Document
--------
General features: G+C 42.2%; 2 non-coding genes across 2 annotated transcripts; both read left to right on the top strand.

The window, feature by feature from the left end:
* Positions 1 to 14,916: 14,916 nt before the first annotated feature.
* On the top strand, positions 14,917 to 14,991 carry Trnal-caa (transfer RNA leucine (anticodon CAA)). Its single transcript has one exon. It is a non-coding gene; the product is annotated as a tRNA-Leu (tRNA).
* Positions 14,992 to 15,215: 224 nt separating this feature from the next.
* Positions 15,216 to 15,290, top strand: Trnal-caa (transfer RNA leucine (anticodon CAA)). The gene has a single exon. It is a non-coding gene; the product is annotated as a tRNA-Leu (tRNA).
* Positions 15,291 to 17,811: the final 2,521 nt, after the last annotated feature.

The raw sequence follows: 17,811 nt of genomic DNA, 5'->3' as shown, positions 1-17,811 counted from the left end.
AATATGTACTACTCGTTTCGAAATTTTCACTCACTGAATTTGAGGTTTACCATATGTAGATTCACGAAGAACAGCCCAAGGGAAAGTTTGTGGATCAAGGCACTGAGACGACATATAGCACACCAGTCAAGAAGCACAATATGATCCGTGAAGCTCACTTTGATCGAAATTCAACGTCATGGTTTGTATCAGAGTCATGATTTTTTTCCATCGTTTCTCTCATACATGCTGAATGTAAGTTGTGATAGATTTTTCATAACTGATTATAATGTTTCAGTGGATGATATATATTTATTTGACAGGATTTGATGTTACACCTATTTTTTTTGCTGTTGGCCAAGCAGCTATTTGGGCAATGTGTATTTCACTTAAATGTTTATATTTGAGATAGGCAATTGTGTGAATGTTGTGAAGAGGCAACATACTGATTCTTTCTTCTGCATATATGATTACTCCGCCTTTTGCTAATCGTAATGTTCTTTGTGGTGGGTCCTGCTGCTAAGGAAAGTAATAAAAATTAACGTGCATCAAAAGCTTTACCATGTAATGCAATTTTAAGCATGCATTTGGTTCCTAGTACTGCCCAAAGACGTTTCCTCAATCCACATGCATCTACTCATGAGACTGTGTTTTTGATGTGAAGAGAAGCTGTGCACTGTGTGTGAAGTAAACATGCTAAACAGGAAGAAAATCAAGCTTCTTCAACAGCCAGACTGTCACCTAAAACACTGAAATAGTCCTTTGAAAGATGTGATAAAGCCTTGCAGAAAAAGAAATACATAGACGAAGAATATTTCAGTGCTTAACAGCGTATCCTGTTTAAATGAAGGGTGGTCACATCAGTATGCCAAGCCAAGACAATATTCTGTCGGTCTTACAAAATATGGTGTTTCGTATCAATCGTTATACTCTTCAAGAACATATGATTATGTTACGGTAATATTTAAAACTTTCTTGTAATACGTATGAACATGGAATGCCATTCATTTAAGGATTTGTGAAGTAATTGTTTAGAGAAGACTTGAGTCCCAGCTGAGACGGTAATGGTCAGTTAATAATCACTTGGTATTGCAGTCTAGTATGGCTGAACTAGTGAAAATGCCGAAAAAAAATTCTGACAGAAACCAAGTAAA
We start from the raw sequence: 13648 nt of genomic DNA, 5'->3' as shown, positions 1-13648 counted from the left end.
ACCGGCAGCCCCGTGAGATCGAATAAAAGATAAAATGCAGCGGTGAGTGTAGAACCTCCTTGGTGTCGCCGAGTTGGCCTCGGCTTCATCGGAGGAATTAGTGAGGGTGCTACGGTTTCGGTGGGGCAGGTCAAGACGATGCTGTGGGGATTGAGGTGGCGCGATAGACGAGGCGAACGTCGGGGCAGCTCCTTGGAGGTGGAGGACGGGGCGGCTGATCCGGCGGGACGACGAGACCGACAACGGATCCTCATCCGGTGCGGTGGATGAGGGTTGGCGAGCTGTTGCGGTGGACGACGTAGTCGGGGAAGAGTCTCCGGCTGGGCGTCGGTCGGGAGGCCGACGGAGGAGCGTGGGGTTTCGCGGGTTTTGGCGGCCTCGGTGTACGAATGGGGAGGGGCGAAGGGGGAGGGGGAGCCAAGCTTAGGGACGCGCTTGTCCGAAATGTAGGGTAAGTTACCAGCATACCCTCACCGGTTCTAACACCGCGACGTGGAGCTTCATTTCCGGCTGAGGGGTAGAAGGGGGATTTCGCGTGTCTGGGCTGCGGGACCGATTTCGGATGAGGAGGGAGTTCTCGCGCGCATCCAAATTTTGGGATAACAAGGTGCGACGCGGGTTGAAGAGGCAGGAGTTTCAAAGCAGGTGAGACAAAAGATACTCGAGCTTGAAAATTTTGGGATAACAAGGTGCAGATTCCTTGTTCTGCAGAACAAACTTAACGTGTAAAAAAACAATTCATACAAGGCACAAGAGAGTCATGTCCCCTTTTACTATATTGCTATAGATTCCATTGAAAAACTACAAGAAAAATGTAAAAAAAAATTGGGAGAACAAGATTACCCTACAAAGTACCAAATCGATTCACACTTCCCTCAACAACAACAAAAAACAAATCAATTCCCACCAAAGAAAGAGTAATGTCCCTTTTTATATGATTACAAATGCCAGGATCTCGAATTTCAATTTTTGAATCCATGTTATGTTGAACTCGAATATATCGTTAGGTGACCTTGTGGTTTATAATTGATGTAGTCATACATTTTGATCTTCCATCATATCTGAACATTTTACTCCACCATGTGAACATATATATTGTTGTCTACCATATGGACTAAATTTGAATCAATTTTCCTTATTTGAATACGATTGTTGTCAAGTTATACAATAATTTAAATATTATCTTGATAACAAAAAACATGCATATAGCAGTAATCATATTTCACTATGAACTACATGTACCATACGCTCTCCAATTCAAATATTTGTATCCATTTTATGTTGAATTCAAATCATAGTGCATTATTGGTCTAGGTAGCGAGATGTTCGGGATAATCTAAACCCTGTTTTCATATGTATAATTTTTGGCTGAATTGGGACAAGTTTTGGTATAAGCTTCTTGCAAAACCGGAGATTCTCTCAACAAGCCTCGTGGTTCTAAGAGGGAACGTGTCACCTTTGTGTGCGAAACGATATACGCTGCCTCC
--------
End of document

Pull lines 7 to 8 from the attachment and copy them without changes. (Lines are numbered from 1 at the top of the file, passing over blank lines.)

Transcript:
* Positions 15,291 to 17,811: the final 2,521 nt, after the last annotated feature.

The raw sequence follows: 17,811 nt of genomic DNA, 5'->3' as shown, positions 1-17,811 counted from the left end.